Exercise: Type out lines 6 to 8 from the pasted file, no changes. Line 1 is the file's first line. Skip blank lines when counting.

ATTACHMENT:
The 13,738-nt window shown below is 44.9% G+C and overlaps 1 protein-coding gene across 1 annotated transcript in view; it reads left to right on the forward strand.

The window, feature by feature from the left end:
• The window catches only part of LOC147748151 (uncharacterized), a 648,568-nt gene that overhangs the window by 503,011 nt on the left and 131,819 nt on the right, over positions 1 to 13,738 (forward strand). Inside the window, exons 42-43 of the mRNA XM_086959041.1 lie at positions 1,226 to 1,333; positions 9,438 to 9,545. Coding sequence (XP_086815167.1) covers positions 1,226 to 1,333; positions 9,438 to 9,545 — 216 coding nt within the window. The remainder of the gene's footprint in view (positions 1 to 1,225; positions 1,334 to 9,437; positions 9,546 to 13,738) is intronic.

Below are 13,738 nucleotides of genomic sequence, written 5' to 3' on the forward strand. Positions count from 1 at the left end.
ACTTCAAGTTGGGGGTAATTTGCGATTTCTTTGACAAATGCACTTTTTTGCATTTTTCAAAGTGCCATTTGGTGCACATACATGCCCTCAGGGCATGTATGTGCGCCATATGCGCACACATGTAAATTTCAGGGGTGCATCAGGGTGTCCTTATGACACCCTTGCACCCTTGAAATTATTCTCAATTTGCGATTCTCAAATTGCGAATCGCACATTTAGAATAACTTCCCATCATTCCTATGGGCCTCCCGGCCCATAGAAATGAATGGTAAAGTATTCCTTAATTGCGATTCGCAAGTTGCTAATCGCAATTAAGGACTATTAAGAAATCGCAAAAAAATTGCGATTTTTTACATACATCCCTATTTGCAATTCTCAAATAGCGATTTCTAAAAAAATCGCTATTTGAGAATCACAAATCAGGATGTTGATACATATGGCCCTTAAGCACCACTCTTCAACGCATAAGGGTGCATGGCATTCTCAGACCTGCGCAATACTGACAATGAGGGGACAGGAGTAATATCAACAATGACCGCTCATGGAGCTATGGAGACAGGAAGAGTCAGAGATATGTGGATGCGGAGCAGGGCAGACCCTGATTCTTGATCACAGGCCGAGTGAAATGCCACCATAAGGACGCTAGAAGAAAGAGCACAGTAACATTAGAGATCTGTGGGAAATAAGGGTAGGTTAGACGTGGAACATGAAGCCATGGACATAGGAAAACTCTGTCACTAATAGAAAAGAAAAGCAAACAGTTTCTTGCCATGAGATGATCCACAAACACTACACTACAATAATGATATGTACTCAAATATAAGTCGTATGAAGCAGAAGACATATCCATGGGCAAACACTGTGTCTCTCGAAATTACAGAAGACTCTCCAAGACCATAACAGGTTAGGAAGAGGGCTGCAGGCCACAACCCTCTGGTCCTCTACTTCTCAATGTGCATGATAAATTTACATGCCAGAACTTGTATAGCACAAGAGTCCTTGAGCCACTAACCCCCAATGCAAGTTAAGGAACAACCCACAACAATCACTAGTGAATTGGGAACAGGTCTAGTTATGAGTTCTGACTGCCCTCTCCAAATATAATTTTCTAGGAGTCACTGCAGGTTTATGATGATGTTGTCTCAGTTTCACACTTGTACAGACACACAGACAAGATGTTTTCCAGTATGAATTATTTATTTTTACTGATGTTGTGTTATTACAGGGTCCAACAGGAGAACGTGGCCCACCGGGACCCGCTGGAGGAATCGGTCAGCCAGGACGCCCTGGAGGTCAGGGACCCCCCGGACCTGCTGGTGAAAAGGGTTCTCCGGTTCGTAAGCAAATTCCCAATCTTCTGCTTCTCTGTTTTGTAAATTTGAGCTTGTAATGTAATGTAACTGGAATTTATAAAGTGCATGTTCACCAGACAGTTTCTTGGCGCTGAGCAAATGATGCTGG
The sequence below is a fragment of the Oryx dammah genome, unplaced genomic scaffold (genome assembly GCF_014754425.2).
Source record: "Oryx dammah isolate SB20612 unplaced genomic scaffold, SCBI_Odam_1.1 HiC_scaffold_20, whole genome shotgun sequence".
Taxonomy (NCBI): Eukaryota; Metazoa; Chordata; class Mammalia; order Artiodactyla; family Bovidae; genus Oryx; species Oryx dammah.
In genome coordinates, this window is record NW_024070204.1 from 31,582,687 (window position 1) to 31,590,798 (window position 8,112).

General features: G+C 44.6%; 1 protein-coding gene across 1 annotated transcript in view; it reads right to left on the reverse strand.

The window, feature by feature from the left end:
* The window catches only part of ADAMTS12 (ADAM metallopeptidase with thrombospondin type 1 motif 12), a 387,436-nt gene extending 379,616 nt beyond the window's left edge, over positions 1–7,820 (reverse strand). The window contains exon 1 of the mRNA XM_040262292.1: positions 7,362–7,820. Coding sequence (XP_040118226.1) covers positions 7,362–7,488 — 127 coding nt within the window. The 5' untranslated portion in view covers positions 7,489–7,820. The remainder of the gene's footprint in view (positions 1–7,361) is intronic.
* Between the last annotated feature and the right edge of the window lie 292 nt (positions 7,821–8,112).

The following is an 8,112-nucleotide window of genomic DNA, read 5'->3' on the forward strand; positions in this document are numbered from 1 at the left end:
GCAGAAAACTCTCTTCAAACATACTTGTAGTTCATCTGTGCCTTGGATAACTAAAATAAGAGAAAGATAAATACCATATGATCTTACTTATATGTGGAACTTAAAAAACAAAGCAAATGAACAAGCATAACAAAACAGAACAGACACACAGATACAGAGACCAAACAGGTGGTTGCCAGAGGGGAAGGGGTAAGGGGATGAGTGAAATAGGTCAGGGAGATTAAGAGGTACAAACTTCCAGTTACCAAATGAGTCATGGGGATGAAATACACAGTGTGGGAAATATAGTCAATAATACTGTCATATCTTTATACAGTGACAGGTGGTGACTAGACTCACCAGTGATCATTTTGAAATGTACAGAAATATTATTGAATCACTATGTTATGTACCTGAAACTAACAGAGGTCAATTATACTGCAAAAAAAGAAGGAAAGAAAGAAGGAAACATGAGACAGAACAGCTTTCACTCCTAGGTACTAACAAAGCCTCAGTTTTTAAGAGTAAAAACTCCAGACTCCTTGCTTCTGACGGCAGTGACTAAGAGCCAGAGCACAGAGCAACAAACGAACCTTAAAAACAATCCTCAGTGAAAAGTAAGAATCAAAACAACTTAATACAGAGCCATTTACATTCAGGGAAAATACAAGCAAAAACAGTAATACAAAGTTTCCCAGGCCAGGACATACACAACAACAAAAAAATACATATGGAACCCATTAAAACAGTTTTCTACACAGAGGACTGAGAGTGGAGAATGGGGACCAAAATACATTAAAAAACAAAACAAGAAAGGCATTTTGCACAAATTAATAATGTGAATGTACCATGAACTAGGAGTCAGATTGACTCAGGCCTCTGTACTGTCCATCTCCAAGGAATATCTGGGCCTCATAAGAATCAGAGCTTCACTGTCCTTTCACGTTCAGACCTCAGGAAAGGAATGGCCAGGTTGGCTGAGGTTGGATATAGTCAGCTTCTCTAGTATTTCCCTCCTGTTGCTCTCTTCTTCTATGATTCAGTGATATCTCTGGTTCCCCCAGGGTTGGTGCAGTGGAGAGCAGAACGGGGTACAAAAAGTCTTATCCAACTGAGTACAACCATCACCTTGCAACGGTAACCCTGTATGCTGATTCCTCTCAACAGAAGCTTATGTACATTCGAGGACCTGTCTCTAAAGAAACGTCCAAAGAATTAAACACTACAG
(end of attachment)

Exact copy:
The sequence below is a fragment of the Oryx dammah genome, unplaced genomic scaffold (genome assembly GCF_014754425.2).
Source record: "Oryx dammah isolate SB20612 unplaced genomic scaffold, SCBI_Odam_1.1 HiC_scaffold_20, whole genome shotgun sequence".
Taxonomy (NCBI): Eukaryota; Metazoa; Chordata; class Mammalia; order Artiodactyla; family Bovidae; genus Oryx; species Oryx dammah.